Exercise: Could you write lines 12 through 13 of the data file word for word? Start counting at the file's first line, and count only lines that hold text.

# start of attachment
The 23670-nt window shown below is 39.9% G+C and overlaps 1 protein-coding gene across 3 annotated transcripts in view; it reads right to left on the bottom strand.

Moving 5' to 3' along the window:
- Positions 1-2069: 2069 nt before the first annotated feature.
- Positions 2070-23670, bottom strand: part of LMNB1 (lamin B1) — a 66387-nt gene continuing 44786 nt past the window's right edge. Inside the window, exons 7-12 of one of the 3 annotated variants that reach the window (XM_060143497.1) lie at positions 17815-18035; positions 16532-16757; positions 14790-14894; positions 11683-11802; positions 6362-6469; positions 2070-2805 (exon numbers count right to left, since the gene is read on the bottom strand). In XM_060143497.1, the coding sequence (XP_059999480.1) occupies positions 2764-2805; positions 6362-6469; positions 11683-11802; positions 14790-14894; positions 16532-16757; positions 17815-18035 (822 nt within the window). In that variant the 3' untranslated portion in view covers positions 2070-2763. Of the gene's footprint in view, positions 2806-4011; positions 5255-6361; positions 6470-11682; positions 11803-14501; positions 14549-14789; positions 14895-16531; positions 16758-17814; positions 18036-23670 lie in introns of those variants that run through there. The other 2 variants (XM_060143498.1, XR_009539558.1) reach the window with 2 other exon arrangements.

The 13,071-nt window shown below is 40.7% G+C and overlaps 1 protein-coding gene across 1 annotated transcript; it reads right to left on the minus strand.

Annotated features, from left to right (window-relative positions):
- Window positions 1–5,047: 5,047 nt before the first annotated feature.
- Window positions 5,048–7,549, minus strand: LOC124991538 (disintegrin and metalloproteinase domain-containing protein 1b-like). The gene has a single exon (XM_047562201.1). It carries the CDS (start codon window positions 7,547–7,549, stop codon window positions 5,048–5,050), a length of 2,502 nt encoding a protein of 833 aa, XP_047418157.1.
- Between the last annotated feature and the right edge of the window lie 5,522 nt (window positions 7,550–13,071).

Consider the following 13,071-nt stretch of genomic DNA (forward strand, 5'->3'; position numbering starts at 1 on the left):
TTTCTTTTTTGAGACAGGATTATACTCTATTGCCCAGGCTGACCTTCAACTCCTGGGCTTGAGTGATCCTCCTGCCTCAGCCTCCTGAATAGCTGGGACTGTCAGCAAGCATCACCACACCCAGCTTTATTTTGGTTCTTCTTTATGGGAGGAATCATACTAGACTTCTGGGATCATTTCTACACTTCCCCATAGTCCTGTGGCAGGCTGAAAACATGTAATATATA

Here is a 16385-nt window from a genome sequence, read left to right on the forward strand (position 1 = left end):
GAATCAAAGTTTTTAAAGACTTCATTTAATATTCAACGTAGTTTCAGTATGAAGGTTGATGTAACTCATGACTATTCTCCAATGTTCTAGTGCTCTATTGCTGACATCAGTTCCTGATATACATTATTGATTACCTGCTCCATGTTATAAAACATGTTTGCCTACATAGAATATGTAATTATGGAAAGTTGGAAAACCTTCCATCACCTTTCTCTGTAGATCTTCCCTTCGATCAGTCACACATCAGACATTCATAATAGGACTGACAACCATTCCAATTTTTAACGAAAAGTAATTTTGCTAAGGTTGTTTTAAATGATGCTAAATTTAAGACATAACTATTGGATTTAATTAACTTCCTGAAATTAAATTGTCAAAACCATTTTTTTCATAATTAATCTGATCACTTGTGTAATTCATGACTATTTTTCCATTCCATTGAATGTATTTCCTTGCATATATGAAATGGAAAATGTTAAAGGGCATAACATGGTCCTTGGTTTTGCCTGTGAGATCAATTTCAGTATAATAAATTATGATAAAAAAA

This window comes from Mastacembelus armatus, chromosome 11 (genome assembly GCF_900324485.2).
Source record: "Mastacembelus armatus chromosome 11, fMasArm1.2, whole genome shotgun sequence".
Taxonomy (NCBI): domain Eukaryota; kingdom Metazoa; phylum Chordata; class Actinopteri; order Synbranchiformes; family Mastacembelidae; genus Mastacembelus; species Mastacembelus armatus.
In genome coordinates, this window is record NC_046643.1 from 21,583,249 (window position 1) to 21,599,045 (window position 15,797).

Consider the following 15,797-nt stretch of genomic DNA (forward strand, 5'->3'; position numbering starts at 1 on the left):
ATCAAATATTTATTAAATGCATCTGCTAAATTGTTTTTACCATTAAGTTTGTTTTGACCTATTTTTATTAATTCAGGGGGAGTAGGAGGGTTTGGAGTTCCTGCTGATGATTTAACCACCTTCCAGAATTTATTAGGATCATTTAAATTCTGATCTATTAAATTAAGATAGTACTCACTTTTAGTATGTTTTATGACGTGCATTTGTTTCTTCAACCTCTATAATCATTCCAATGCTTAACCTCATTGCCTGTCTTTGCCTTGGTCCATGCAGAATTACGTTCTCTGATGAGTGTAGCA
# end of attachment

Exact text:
Here is a 16385-nt window from a genome sequence, read left to right on the forward strand (position 1 = left end):
GAATCAAAGTTTTTAAAGACTTCATTTAATATTCAACGTAGTTTCAGTATGAAGGTTGATGTAACTCATGACTATTCTCCAATGTTCTAGTGCTCTATTGCTGACATCAGTTCCTGATATACATTATTGATTACCTGCTCCATGTTATAAAACATGTTTGCCTACATAGAATATGTAATTATGGAAAGTTGGAAAACCTTCCATCACCTTTCTCTGTAGATCTTCCCTTCGATCAGTCACACATCAGACATTCATAATAGGACTGACAACCATTCCAATTTTTAACGAAAAGTAATTTTGCTAAGGTTGTTTTAAATGATGCTAAATTTAAGACATAACTATTGGATTTAATTAACTTCCTGAAATTAAATTGTCAAAACCATTTTTTTCATAATTAATCTGATCACTTGTGTAATTCATGACTATTTTTCCATTCCATTGAATGTATTTCCTTGCATATATGAAATGGAAAATGTTAAAGGGCATAACATGGTCCTTGGTTTTGCCTGTGAGATCAATTTCAGTATAATAAATTATGATAAAAAAA